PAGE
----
Retention Revenue is the measure of how much revenue is left over after a startup has retained their customer month-to-month. It’s an important metric for subscription startups to calculate in order to understand their true CAC payback and profitability, so how do we get there?
First you take top-line revenue, or the total amount of all of the subscriptions paid to you in that month. First you will want to calculate your gross revenue which is your total revenue minus your CORS (cost of revenue sold) which is typically hosting costs for software/tech companies, for services or physical goos this is more complicated, but the formula for Gross Revenue is below:
- Gross Revenue = Revenue - Cost of Goods Sold
After finding Gross Revenue we can now calculate our Retention Revenue. To get retention revenue you need to find your cost of servicing, marketing and success for your existing customer each month. Similar to how you calculate CAC by adding up sales and marketing costs.
You will wan to add up the cost of your customer success, customer service teams and customer marketing expenses to get your “retention expense” which is the cost that you had to incur to keep your customers (and their revenue). The formula to then calculate retention revenue is as follows:
- Retention Revenue = Gross Revenue - Customer Service Costs- Customer Success Costs - Customer Marketing Costs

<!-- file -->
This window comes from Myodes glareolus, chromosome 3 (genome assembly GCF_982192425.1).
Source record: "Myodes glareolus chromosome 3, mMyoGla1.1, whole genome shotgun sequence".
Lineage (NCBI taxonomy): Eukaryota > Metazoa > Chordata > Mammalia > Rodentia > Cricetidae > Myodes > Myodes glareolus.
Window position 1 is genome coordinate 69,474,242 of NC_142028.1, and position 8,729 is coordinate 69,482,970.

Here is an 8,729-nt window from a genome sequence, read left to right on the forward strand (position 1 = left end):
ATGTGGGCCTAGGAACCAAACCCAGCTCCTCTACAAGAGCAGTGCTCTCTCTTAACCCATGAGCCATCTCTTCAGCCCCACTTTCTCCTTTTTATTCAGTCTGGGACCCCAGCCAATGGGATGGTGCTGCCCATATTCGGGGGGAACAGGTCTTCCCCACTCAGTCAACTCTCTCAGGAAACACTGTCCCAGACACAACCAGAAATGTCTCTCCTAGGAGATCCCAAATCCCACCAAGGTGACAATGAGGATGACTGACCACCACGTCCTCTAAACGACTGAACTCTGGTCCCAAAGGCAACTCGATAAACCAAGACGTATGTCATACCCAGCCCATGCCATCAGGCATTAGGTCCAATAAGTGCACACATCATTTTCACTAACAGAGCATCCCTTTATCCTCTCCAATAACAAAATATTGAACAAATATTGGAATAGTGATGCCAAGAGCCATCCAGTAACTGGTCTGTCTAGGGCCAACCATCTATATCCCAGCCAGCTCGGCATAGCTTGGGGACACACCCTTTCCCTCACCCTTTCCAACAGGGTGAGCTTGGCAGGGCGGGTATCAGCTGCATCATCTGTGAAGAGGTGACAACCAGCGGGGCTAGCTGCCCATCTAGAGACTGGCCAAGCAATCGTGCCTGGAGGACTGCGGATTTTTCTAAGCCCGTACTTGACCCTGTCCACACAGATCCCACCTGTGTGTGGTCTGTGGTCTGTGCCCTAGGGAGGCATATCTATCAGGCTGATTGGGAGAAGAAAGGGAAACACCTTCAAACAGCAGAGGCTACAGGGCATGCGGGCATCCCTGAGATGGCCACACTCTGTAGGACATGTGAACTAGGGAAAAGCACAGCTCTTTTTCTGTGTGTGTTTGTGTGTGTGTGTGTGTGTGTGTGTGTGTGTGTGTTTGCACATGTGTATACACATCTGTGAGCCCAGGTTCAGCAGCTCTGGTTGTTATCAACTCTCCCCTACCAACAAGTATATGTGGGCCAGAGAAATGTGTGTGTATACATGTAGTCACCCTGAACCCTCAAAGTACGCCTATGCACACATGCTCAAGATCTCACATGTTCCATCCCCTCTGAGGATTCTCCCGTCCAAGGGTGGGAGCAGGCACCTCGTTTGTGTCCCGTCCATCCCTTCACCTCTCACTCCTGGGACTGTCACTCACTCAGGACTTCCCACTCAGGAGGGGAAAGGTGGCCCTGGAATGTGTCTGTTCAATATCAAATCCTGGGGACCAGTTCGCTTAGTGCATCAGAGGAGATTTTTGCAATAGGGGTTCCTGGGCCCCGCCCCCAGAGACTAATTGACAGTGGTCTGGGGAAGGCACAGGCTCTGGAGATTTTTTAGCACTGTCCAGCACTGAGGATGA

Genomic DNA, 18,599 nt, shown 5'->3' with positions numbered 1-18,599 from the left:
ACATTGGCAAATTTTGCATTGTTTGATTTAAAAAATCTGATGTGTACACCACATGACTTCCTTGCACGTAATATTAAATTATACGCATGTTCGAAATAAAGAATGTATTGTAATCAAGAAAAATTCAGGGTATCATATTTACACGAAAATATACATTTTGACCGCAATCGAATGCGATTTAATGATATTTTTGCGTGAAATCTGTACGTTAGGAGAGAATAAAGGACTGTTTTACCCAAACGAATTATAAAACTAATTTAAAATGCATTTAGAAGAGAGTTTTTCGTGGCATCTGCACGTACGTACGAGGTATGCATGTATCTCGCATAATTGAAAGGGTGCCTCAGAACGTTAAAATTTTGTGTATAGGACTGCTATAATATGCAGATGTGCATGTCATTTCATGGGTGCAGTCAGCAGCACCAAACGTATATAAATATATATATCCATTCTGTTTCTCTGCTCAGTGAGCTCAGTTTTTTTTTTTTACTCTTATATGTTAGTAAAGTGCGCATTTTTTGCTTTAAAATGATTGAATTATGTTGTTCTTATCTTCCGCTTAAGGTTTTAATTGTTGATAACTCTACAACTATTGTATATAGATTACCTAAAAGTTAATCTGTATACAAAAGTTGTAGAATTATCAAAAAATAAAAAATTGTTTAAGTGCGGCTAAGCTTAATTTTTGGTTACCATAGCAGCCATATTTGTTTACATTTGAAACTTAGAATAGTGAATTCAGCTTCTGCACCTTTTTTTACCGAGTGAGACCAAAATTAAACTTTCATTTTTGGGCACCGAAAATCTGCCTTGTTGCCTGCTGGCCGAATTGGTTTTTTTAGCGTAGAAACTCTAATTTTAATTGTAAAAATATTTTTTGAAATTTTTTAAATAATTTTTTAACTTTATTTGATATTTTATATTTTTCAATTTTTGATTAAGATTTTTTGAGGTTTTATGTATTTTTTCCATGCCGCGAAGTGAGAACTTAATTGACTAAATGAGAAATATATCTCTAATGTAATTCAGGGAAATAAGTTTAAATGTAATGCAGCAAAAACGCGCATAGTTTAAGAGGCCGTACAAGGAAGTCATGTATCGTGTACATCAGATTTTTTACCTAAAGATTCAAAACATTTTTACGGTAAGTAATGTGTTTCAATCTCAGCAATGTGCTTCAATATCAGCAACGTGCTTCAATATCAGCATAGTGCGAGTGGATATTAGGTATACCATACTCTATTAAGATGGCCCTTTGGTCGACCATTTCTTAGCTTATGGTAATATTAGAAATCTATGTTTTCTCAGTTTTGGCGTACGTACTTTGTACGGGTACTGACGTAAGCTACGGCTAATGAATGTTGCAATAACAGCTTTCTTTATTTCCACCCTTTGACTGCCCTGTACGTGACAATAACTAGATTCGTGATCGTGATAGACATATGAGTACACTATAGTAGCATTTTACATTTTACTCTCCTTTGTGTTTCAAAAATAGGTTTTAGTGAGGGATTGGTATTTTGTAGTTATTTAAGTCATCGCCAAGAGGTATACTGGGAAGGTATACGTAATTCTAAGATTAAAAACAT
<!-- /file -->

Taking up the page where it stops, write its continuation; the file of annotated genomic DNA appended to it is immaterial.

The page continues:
Retention Revenue is the take how revenue at the end of the month after you have kept your customers. Using retention revenue is a more accurate way to understand the profitability. While there are other operating expenses that fall outside of the above retention expenses, on a per customer basis that is the best way for a startup, particularly one with recurring revenue, to understand your unit economics.
Think about a startup with a $2,500 CAC and a customer with a MRR of $300, that is a CAC Payback period of 8.3 months which is pretty good. But if we calculate their retention revenue that same customer only generates $180 in take home revenue at the end of the month making that CAC payback closer to 14 months. Now that might seem like a negative, but what this reveals us is an opportunity. We now have multiple levers to pull to drive towards profitability and sustainable growth. Maybe you do an analysis and realize you could automate the most common customer service requests and drive down your retention costs. Maybe you highlight your idea customer and tailor marketing messaging to drive down CAC. You can always upsell/add new features to increase your average monthly revenue as well.
A lot of early-stage SaaS companies avoid digging this deep for fear of the initial negative picture it paints. But the reporting economics off of top-line revenue actually can hurt growth long term and limits your visibility into growth levers and operational efficiency. Take the time to drill down to retention level metrics and you uncover a path to growth and sustainability for your startup.